I am hoarse, and somewhat relieved this evening that Arsenal managed to dig themselves out of an almighty hole today. Playing the club that they had not lost to for eleven years was a home banker surely? I had suggested in my pre match review that an Everton side high on injuries and low in confidence would be defeated, but when I predicted the score 2:1, I had not envisaged the line up and first half display that unfolded at the Emirates.
Ok cliché apart, this was a game of two halves. The first half was mainly the fault of Arsene Wenger, who later got a reprieve through the unfortunate injury to Kolo Toure. Now I have labelled Arsene Wenger stubborn in the past, he has been called a genius, but never on this blog have we accused him of being bereft of ideas and inspiration. That is until now…
What ever possessed Arsene to put a defensive midfielder at Right back, then place a right back in right midfield with a licence to roam out of position leaving the right back exposed was close to one of the longest suicide notes in history. It begged that we go behind after an opposing move down the exposed right flank. Why devoid of ideas? Well normally when this Arsenal squad plays poorly, Arsene is seen on the edge of his technical area, putting things right. Today he was absent when his team needed him.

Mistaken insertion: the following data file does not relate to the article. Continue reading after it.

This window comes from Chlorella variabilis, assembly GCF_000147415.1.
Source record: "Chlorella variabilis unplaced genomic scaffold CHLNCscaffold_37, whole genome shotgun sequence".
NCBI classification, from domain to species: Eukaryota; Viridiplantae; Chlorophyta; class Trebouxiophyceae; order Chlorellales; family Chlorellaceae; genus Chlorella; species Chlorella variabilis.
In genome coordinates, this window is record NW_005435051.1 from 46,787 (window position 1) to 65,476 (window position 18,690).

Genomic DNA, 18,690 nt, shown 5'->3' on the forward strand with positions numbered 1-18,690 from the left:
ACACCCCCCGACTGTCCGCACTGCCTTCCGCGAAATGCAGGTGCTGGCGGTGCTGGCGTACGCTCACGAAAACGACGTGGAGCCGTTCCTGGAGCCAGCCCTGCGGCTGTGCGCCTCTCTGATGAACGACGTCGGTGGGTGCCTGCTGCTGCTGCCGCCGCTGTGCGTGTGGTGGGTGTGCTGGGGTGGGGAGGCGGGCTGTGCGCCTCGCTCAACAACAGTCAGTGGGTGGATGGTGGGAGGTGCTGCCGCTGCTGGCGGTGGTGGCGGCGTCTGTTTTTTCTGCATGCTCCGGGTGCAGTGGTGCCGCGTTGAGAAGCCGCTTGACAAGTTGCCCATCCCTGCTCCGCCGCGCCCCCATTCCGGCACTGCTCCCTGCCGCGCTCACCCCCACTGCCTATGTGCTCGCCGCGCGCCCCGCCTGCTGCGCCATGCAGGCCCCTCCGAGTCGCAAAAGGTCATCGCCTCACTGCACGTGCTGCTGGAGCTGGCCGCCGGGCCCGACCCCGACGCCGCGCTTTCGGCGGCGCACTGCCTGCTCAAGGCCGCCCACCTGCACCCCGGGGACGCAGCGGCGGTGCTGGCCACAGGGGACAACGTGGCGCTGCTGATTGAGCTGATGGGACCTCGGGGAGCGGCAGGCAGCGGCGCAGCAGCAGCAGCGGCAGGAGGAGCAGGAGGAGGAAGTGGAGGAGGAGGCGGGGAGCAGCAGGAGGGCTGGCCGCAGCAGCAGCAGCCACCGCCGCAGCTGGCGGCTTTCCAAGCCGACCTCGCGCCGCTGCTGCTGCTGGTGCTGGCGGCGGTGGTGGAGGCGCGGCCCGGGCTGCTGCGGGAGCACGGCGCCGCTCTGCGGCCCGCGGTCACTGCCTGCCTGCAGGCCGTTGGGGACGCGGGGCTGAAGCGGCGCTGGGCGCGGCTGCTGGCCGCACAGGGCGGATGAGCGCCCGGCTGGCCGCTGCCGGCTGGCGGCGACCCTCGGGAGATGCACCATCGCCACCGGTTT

Add to this the flat tempo of the passing and with Fabregas misfiring, Adebayor diving and Robin van Persie missing chances that three seasons ago he would have buried, I wondered from my Arsenal seat in the Orange Quadrant, if I was witnessing the wheels coming off the Wenger limousine. Granted he knows his players, but all around me agreed that even a tired Theo Walcott would make a difference to the five man midfield that Everton organised with some success.
Silvestre made a very positive no nonsense debut and Clichy was electrifying as usual. Samir Nasri was the man of the first half and tried single handedly to lift the team with his jinxing runs. But it was Everton who scored first after Denilson failed to win a fifty ball and then didn’t bother to track the run of Osman that had won the ball off him then placed the ball wide only to receive it back and fire it past Almunia’s near post.